This award aims to increase the students’ linguistic abilities in order that they can engage with the Jewish corpus as well as further develop their exegetical and hermeneutical skills. In this year this process is deepened even further as students are challenged by ever more complex texts, both rabbinic and biblical.
An additional focus is the time spent examining the changing historical contexts which impacted on Jewish religious civilisation as attention is paid to the cross-fertilisation which occurred between Muslim, Jewish and Christian theology. Finally, the degree focuses on the students’ understanding of Jewish liturgy both historical and new, and How new liturgy can be created.
The Postgraduate Diploma in Hebrew and Jewish Studies will be awarded to students who have successfully completed 120 credits. There are 315 contact hours. It can be studied either full-time (one year) or part-time (two years).
This programme is quality assured by Middlesex University and you will receive a Middlesex award on successful completion.
To read the Programme Specification please Click Here
For rabbinic students who are continuing to Ordination: completion of the Graduate Diploma in Hebrew and Jewish Studies, Part 1 and Part 2;
Two years of higher learning at a commensurate level at another institute of higher learning or seminary. This is at the discretion of the Admissions Board.
For prospective students registering for the award
- A first/second class BA honours degree in Hebrew and Jewish Studies or a first/second class honours degree in Theology or Religious Studies or related subject and a demonstrable facility with Modern and Biblical Hebrew and Aramaic.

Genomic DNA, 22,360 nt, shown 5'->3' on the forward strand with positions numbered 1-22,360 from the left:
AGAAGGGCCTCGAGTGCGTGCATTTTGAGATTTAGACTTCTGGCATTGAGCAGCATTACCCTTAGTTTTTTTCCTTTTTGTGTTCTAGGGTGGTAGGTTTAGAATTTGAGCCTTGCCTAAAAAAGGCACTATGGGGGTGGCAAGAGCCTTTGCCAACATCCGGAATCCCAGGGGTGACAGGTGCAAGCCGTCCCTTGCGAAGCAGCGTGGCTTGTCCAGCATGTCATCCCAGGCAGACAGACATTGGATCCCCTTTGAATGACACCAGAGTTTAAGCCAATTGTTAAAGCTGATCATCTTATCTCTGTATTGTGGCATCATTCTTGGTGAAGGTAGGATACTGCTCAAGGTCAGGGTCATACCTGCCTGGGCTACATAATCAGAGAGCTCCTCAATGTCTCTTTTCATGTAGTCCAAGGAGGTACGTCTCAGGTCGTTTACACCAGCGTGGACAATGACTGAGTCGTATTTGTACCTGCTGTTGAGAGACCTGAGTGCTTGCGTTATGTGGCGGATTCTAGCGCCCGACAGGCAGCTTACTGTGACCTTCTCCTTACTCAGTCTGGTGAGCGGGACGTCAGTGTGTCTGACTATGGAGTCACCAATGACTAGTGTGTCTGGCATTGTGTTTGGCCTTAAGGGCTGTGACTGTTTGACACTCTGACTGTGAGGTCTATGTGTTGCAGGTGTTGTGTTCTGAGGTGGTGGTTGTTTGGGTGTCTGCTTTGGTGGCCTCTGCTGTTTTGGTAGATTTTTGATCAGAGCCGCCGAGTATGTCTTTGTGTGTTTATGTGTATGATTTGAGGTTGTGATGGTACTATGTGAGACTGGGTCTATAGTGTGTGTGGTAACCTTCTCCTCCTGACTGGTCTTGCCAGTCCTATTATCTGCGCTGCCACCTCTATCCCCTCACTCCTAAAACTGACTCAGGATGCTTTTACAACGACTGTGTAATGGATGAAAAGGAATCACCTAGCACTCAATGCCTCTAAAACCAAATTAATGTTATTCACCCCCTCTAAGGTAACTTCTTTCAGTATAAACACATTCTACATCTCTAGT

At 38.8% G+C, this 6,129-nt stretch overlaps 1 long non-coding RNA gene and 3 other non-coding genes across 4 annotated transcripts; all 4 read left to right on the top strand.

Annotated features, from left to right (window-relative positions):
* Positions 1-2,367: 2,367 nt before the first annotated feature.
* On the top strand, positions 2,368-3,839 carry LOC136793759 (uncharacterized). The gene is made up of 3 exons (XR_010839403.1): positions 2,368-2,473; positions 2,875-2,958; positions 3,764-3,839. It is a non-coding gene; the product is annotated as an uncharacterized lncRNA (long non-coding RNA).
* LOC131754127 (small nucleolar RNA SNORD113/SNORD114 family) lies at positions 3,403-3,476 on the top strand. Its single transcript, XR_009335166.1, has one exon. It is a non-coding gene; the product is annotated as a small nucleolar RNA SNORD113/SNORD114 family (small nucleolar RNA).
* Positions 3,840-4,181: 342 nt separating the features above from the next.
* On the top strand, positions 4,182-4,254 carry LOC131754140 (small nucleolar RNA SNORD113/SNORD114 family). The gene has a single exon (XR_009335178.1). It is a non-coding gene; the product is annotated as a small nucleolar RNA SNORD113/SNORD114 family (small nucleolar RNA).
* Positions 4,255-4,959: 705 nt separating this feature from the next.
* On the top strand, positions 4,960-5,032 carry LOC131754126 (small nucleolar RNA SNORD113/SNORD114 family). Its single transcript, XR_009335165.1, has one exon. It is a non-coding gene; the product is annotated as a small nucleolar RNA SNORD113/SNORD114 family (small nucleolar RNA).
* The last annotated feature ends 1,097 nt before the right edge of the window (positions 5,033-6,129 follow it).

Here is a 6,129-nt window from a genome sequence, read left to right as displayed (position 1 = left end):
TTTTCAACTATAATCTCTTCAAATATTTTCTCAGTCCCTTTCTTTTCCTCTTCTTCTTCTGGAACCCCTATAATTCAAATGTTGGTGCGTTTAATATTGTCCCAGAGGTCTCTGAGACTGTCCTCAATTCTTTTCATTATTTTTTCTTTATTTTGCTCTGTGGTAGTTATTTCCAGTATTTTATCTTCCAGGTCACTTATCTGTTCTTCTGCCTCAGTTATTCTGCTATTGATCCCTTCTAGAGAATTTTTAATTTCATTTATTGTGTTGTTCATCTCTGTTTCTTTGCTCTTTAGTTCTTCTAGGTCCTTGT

- Students whose mother tongue is not English are expected to meet a minimum level B2 on the Common European Framework of Reference for Languages (CEFR) or Level 6.5 International English Language Testing System (IELTS).
- Students may be invited for an interview to determine the range and depth of their previous reading in an area of Jewish Studies which they have explored.
Prospective students over the age of 21 who do not satisfy the normal entry requirements may be admitted to a programme or subject provided that they can submit evidence of previous serious study and demonstrate the capacity and attainments to pursue successfully the proposed programme.
Teaching and Assessment
A variety of teaching methods including tutor-led, group work and independent study will be used. Types of assessments include essays, presentations, set exercises, textual analyses, and papers.
This course will introduce students to the life and thought of Moses Maimonides (Rambam). It will convey awareness of his systematic halakhic achievement, his Islamic philosophical sources, and his deep and lasting influence. It will encourage appreciation of the radical character of his ideas about the nature and attributes of God, creation, providence, prophecy, evil, and the goal of human life. Maimonides has remained the most influential Jewish philosopher, whose ideas have been the subject of energetic scholarly debate from his own time until today. At stake in this debate have been questions about the influence of outside philosophies on Jewish thought, the freedom of expression allowed to challenging ideas in a rabbinic community, and the relative importance of the contemplative life within a practical halakhic framework.
This module aims to develop students’ awareness of the historical contexts in which Jewish thought developed in the middle ages. It will consider the development of a variety of streams of Judaism in the Islamicate and in Christendom, and will aim to introduce students to various ideological approaches to their history.